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The Sequel What the Great War will mean to Australia   By: (1872-1928)

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First Page:



Being the Narrative of "Lieutenant Jefson, Aviator."



First Edition, June. 1915. 2nd Edition. July. 1915.

Printed and Published by Building Limited. 17 Grosvenor Street. Sydney, Australia.


1910. "The Air Age and its Military Significance."

1911. "The Highway of the Air and the Military Engineer."

1913. "The Balkan Battles." How Bad Roads Lost a War.

1913. "The Schemers." (A Story.)

1913. "Songs for Soldiers."

1914. "Town Planning for Australia."

"Ah! when Death's hand our own warm hand hath ta'en Down the dark aisles his sceptre rules supreme, God grant the fighters leave to fight again And let the dreamers dream!" Ogilvie.


These are mighty days.

We stand at the close of a century of dazzling achievement; a century that gave the world railways, steam navigation, electric telegraphs, telephones, gas and electric light, photography, the phonograph, the X ray, spectrum analysis, anæsthetics, antiseptics, radium, the cinematograph, the automobile, wireless telegraphy, the submarine and the aeroplane!

Yet as that brilliant century closed, the world crashed into a war to preserve that high level of human development from being dragged back to barbarism.

And how the scenes of battle change!

Cities are being smashed and ships are being torpedoed. Thousands of lives go out in a moment. And these tremendous tragedies pass so swiftly that it is risky to write a story round them carrying any touch of prophecy. I, therefore, attempt it, realising that risk. The story is written for the close of the year 1917. Its incidents are built upon the outlook at June, 1915.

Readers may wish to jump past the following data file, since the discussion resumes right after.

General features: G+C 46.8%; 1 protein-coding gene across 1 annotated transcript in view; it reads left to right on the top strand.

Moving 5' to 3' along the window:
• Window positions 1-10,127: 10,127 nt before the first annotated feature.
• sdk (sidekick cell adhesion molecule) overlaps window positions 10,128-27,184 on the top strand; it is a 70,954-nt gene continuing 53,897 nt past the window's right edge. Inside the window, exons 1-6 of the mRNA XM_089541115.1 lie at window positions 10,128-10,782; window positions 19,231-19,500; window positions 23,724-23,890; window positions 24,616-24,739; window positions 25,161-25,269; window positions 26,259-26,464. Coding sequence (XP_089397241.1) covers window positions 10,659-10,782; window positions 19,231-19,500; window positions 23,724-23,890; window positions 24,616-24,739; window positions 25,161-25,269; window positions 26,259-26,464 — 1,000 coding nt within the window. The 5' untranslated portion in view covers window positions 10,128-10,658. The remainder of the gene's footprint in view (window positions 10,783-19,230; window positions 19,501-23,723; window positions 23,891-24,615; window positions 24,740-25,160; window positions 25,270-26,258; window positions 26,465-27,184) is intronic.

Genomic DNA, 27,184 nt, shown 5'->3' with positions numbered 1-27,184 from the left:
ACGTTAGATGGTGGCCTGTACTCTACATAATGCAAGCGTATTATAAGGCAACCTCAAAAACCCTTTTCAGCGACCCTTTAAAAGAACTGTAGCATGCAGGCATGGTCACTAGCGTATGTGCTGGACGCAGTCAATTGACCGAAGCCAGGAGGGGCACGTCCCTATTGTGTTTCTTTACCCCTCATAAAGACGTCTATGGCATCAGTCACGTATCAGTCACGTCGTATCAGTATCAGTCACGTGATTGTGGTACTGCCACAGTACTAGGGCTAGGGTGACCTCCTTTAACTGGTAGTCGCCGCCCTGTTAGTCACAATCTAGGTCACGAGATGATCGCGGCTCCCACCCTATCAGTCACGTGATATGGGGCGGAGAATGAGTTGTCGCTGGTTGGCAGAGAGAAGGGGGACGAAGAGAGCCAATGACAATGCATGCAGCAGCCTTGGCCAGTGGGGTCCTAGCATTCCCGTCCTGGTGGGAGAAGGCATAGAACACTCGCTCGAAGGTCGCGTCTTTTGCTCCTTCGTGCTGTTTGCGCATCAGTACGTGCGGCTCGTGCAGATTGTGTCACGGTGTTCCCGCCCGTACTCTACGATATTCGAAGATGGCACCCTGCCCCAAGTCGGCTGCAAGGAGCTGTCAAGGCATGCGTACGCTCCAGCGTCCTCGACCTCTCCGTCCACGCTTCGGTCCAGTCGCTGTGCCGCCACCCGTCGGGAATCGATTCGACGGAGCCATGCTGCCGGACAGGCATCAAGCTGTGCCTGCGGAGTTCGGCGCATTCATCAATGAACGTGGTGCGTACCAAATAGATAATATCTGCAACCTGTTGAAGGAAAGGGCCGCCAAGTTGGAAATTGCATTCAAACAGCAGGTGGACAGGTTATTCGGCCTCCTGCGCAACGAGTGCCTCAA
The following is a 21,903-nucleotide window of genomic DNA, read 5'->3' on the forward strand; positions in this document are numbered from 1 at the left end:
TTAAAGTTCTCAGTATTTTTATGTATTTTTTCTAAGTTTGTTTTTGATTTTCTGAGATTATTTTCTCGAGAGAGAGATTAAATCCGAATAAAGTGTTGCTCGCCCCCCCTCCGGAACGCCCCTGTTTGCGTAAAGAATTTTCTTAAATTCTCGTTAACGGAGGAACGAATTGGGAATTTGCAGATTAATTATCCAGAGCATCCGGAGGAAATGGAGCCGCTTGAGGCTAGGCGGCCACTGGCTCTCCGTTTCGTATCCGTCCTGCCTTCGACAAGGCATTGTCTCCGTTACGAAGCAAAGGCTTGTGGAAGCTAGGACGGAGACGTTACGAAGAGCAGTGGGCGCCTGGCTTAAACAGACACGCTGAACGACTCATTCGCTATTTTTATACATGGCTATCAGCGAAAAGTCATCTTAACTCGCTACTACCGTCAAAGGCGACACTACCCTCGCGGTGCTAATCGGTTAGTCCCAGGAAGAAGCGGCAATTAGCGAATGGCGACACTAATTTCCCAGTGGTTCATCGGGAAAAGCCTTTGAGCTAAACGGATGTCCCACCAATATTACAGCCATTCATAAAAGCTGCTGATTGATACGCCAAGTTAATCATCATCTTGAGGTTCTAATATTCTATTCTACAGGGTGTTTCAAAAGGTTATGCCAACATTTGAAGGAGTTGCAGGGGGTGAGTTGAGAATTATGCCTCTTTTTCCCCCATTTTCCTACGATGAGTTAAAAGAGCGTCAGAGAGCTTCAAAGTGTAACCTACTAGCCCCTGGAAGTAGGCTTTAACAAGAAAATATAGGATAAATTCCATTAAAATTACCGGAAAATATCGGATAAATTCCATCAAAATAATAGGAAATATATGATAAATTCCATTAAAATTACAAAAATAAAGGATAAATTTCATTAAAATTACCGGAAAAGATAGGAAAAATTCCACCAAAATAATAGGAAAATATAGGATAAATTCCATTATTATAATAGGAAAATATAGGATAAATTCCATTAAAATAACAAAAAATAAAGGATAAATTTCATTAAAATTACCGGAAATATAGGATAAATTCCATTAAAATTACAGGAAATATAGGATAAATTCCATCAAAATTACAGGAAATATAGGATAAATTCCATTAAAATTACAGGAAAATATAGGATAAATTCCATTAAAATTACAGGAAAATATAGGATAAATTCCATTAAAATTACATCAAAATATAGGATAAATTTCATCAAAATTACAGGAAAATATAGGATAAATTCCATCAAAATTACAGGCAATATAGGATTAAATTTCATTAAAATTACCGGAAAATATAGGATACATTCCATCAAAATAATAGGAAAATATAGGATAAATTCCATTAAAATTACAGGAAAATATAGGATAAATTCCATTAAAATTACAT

It first appeared in an Australian weekly journal, "Construction," in January, 1915, and already some of its early predictions have been realised; as, for instance, the entry of Italy in June, the use of "thermit" shells, and the investigation of "scientific management in Australian work."

To many readers, some of the predictions may not pleasantly appeal. But it must be remembered that, being merely predictions, they are not incapable of being made pleasant in the practical sense. In other words, should any threaten to develop truth, to materialise, all efforts can be concentrated in shaping them to the desired end.

Predictions are oftentimes warnings. Many of these are.

The story is written to impress the people, with their great responsibilities in these wonderful days when a century of incident is crowded into a month, when an hour contains sixty minutes of tremendous possibilities, when each of us should live the minutes, hours, days and weeks with every fibre strained to give the best that is in us to help in the present stupendous struggle for the defence of civilisation.

GEORGE A. TAYLOR. Sydney, Australia, June, 1915.

The map, on pages 6 and 7, shows the lines followed by the German armies through Belgium and France during August and September, 1914. The main line of the Allies' attack, through Metz, in August and September, 1915, culminating in the defeat of Germany (predicted for the purpose of this story) is also shown.

You can facilitate the early realisation of this prediction by enlisting NOW.




They often met before and fought. To gain supremacy in sport. They meet again now side by side. For freedom in the whole world wide.]



It was the second day in February, 1915.

I'll not forget it in a hurry. That day I fell into the hands of the German Army. "Fell," in my case, was the correct word, for my monoplane was greeted with a volley of shots from some tree hidden German troops as I was passing over the north eastern edge of the Argonne Forest.

I was returning from Saarbruck when I got winged... Continue reading book >>

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